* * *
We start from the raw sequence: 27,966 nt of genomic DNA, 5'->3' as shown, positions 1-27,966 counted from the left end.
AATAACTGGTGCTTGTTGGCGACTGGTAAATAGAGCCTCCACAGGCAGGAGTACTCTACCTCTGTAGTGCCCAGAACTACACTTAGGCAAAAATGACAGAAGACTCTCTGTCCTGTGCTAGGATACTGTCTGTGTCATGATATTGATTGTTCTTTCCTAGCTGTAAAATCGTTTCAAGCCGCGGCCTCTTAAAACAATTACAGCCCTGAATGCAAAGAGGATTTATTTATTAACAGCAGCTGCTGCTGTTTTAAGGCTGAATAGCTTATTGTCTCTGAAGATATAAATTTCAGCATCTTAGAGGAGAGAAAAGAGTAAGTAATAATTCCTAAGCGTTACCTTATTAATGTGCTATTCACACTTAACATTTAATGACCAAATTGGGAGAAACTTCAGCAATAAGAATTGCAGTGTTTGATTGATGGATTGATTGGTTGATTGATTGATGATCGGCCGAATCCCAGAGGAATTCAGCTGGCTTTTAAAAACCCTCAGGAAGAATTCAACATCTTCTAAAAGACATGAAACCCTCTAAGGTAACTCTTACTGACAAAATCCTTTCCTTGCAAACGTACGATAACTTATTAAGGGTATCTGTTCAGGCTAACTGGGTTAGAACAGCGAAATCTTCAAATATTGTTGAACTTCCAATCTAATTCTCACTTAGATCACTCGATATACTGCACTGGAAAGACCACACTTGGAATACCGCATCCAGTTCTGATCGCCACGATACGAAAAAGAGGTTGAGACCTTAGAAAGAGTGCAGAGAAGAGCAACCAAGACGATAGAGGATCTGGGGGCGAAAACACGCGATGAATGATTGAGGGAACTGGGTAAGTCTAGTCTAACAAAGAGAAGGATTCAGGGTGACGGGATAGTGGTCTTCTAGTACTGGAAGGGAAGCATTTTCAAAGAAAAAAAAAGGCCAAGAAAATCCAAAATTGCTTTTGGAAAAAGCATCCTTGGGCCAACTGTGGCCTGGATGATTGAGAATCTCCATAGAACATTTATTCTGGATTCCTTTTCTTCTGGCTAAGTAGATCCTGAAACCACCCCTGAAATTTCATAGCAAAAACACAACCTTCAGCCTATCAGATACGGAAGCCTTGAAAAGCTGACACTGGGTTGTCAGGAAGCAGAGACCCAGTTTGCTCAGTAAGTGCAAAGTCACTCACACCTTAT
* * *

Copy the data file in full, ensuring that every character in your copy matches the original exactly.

We start from the raw sequence: 27,966 nt of genomic DNA, 5'->3' as shown, positions 1-27,966 counted from the left end.
AATAACTGGTGCTTGTTGGCGACTGGTAAATAGAGCCTCCACAGGCAGGAGTACTCTACCTCTGTAGTGCCCAGAACTACACTTAGGCAAAAATGACAGAAGACTCTCTGTCCTGTGCTAGGATACTGTCTGTGTCATGATATTGATTGTTCTTTCCTAGCTGTAAAATCGTTTCAAGCCGCGGCCTCTTAAAACAATTACAGCCCTGAATGCAAAGAGGATTTATTTATTAACAGCAGCTGCTGCTGTTTTAAGGCTGAATAGCTTATTGTCTCTGAAGATATAAATTTCAGCATCTTAGAGGAGAGAAAAGAGTAAGTAATAATTCCTAAGCGTTACCTTATTAATGTGCTATTCACACTTAACATTTAATGACCAAATTGGGAGAAACTTCAGCAATAAGAATTGCAGTGTTTGATTGATGGATTGATTGGTTGATTGATTGATGATCGGCCGAATCCCAGAGGAATTCAGCTGGCTTTTAAAAACCCTCAGGAAGAATTCAACATCTTCTAAAAGACATGAAACCCTCTAAGGTAACTCTTACTGACAAAATCCTTTCCTTGCAAACGTACGATAACTTATTAAGGGTATCTGTTCAGGCTAACTGGGTTAGAACAGCGAAATCTTCAAATATTGTTGAACTTCCAATCTAATTCTCACTTAGATCACTCGATATACTGCACTGGAAAGACCACACTTGGAATACCGCATCCAGTTCTGATCGCCACGATACGAAAAAGAGGTTGAGACCTTAGAAAGAGTGCAGAGAAGAGCAACCAAGACGATAGAGGATCTGGGGGCGAAAACACGCGATGAATGATTGAGGGAACTGGGTAAGTCTAGTCTAACAAAGAGAAGGATTCAGGGTGACGGGATAGTGGTCTTCTAGTACTGGAAGGGAAGCATTTTCAAAGAAAAAAAAAGGCCAAGAAAATCCAAAATTGCTTTTGGAAAAAGCATCCTTGGGCCAACTGTGGCCTGGATGATTGAGAATCTCCATAGAACATTTATTCTGGATTCCTTTTCTTCTGGCTAAGTAGATCCTGAAACCACCCCTGAAATTTCATAGCAAAAACACAACCTTCAGCCTATCAGATACGGAAGCCTTGAAAAGCTGACACTGGGTTGTCAGGAAGCAGAGACCCAGTTTGCTCAGTAAGTGCAAAGTCACTCACACCTTAT